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• Extent of sulfur poisoning over SCR catalyst depends on temperature, time, presence of water, and SO3/SOx ratio.
• The mechanism of sulfur storage changes from physical adsorption to chemical adsorption with increase in catalyst temperature.
• Standard SCR reaction is drastically affected by the presence of sulfur, but fast SCR reaction has minimal impact.
Cu-exchanged small-pore zeolite catalysts, belonging to the structural family of chabazite (CHA), have achieved substantial commercial importance in the recent years as the materials of choice for selective catalytic reduction of oxides of nitrogen with ammonia in diesel exhaust. Their successful application was enabled by the understanding and management of the interactions of these catalysts with sulfur species present in the exhaust, mainly SO2 and SO3. While the latter was shown to be of particular importance, there remain very few literature studies on the impact of SO3 on the sulfation–desulfation behaviors of the Cu-zeolite catalysts of this class. This is due to the substantial experimental difficulties associated with using SO3 as a gas feed constituent and especially its accurate quantification. In this work, we have developed two specialized bench flow reactor systems, dedicated to generating controlled amounts of SO3, characterizing its impact on several facets of catalyst behavior, and quantifying the amount of stored sulfur species. Using the tools and methodology thus developed, we have investigated the interactions of a state-of-the-art Cu-zeolite catalyst with SO2 alone and with a mixture of SO2 and SO3, in the presence of water vapor. We have compared their impact at the lower- and upper-end of the practically relevant temperature range, namely at 200 and 400 °C. At the low temperature, the effect of sulfur poisoning was found to be modest and species-independent. However, at the higher temperature, presence of SO3 resulted in a substantially more significant impact on the catalyst performance, which was also more difficult to reverse. These findings indicate that sulfur poisoning of the Cu-zeolite catalyst can occur via different mechanisms, from indiscriminate adsorption of SOx species on Cu sites at lower temperatures, to a reversible chemical reaction of SO3 or H2SO4 produced in the wet feed, with the catalyst material at elevated temperatures.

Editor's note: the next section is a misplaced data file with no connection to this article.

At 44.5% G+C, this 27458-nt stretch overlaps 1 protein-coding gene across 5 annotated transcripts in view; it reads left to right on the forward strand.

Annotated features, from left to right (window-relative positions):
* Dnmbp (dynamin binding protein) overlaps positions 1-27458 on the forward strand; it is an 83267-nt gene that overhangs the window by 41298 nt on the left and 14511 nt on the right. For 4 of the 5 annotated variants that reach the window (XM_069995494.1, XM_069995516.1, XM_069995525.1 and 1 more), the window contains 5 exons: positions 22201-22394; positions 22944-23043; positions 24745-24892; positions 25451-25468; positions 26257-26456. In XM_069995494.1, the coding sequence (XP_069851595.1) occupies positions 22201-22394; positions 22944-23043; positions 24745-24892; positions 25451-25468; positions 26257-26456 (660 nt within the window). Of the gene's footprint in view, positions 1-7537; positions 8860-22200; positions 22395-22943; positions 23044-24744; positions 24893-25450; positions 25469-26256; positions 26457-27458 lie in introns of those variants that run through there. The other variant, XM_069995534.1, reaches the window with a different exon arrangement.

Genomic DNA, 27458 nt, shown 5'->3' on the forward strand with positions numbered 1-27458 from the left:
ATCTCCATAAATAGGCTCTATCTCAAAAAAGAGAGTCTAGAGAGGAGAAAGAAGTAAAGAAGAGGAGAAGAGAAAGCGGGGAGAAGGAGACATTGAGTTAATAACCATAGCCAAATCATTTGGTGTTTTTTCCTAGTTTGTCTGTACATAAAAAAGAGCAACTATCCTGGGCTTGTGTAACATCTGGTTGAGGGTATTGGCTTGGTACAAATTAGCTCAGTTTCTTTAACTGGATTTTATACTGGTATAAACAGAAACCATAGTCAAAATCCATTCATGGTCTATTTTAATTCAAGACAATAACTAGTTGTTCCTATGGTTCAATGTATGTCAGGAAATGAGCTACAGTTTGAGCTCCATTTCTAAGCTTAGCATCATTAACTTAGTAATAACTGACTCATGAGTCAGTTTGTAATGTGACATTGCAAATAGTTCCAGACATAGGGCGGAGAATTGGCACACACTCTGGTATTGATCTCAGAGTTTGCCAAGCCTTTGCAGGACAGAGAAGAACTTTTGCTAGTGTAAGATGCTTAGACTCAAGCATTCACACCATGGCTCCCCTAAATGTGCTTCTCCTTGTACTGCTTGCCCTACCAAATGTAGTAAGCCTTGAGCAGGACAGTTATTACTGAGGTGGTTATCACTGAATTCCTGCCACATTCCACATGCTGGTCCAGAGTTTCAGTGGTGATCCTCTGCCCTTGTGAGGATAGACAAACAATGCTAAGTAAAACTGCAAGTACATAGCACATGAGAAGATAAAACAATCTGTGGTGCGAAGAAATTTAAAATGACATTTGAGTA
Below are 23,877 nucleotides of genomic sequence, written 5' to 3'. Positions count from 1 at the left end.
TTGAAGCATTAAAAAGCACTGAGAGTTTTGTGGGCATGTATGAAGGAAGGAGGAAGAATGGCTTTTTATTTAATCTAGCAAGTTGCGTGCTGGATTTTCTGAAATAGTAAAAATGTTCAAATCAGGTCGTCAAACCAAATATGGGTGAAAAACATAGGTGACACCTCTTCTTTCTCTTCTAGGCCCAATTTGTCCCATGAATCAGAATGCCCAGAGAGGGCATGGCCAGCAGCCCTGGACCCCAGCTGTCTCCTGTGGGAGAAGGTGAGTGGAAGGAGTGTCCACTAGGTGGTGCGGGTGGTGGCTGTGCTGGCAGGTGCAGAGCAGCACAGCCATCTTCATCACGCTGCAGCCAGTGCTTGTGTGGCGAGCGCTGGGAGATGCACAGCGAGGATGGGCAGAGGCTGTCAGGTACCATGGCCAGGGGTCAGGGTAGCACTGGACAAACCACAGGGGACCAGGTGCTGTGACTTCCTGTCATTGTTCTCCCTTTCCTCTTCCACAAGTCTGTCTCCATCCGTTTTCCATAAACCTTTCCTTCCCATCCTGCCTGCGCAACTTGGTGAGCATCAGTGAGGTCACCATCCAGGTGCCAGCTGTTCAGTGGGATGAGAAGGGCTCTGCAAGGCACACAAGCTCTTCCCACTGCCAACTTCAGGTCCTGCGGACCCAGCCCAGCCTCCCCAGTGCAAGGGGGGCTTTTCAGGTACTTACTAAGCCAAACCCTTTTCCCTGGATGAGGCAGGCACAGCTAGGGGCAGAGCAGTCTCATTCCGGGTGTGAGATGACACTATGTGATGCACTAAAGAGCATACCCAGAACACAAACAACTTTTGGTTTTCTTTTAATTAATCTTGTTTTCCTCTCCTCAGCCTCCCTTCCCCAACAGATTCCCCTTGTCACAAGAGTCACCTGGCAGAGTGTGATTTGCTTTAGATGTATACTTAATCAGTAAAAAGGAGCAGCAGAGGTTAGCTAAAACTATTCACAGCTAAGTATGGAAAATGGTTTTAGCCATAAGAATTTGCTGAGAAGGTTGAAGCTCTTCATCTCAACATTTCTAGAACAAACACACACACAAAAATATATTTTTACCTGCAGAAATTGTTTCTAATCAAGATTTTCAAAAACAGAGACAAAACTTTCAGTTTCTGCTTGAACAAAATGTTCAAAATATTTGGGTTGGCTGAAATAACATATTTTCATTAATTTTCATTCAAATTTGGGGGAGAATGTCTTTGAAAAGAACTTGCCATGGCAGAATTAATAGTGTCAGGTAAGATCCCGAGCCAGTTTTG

Effect of 33 ppm SOx (SO2/SOx = 0.7) exposure at 400 °C for 24 h and subsequent regeneration steps on NOx conversion of Cu-CHA during standard SCR conditions.Figure optionsDownload high-quality image (148 K)Download as PowerPoint slide
Journal: Catalysis Today - Volume 231, 1 August 2014, Pages 75–82